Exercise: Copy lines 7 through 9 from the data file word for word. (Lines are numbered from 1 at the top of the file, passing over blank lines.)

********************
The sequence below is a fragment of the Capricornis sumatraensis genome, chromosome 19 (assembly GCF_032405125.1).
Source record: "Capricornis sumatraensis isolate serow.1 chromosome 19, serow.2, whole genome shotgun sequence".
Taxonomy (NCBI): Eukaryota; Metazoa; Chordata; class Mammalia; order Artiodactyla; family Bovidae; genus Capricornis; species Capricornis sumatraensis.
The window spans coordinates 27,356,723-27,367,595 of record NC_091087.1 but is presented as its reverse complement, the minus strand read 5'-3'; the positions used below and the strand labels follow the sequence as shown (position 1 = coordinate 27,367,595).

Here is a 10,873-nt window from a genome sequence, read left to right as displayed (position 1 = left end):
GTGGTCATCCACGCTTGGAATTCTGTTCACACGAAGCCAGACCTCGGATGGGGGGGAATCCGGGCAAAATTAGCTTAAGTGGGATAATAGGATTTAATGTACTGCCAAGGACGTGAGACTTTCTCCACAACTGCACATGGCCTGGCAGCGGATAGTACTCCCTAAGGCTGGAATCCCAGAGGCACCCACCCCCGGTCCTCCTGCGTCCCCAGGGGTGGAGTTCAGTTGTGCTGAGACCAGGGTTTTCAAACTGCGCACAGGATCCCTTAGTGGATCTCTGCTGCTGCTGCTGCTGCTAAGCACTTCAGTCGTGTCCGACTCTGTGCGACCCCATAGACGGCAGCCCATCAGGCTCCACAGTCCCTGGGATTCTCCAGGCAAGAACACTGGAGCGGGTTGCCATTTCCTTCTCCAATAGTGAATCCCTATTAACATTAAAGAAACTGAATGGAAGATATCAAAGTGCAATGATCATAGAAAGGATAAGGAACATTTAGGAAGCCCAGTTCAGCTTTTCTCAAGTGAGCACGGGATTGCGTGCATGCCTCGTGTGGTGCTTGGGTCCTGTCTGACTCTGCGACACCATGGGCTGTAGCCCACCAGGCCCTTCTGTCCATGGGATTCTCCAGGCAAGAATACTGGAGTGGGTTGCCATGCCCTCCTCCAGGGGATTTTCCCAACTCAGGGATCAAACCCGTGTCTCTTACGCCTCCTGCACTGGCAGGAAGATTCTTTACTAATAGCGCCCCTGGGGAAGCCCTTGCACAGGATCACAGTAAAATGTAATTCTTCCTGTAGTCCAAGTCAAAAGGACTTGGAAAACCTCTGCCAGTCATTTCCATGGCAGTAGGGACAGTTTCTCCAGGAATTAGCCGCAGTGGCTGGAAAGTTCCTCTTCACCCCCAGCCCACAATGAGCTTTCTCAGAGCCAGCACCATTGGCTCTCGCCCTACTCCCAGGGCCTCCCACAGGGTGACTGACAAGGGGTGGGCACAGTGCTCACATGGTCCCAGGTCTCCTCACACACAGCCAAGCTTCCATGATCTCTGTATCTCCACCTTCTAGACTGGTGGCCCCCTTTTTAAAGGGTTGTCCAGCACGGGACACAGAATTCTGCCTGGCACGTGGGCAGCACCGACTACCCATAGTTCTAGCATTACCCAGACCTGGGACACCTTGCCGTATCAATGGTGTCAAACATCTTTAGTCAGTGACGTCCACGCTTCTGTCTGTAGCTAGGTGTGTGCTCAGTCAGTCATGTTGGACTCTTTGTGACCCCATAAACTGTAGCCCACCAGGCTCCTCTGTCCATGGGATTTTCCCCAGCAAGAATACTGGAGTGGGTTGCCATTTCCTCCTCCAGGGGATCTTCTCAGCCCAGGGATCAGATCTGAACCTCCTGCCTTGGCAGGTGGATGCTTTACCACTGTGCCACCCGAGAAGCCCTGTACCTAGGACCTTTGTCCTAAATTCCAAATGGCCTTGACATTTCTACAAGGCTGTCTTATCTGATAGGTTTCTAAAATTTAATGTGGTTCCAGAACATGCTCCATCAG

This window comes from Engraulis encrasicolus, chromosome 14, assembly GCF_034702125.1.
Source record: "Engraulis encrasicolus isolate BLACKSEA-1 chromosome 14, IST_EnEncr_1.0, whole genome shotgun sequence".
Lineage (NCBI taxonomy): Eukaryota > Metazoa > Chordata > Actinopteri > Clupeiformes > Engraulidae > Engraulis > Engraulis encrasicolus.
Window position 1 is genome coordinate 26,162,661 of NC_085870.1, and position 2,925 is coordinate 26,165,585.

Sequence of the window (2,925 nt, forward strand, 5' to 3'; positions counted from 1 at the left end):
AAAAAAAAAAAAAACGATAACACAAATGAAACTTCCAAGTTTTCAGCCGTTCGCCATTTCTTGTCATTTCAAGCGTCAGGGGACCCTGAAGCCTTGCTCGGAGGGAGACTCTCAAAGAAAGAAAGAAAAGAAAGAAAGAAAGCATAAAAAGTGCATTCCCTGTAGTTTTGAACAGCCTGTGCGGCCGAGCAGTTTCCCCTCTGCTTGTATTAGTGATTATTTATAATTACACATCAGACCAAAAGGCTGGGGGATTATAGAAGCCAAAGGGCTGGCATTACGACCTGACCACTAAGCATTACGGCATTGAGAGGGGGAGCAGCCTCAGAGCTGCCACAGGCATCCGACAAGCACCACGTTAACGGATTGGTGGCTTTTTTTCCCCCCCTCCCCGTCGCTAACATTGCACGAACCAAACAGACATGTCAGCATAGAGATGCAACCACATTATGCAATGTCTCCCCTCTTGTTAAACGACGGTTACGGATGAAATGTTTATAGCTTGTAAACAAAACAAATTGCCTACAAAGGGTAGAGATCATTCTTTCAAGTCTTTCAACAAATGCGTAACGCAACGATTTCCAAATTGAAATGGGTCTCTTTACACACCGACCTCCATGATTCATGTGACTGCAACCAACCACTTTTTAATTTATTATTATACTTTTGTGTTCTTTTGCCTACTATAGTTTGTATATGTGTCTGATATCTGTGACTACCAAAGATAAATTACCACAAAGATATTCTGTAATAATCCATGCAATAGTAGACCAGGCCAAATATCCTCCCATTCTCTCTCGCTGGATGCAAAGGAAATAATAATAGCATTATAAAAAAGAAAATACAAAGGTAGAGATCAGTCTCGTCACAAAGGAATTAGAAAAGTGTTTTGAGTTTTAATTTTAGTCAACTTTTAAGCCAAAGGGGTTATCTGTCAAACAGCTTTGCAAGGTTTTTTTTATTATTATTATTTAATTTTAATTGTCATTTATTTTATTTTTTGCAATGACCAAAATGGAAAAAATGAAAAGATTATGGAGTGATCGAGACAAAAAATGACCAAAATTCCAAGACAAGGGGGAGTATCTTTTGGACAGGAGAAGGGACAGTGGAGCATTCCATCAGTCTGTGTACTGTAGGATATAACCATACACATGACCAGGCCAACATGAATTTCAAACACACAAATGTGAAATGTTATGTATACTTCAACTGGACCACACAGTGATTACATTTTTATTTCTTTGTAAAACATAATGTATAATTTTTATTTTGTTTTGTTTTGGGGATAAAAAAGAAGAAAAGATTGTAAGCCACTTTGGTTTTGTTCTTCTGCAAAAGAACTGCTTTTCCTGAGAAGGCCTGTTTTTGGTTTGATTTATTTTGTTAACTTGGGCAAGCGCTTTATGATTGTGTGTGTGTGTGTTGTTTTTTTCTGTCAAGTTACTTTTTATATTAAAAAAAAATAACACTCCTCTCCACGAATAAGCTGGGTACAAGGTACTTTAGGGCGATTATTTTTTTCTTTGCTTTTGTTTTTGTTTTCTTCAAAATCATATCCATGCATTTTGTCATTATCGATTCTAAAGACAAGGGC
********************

This window comes from Engraulis encrasicolus, chromosome 14, assembly GCF_034702125.1.
Source record: "Engraulis encrasicolus isolate BLACKSEA-1 chromosome 14, IST_EnEncr_1.0, whole genome shotgun sequence".
Lineage (NCBI taxonomy): Eukaryota > Metazoa > Chordata > Actinopteri > Clupeiformes > Engraulidae > Engraulis > Engraulis encrasicolus.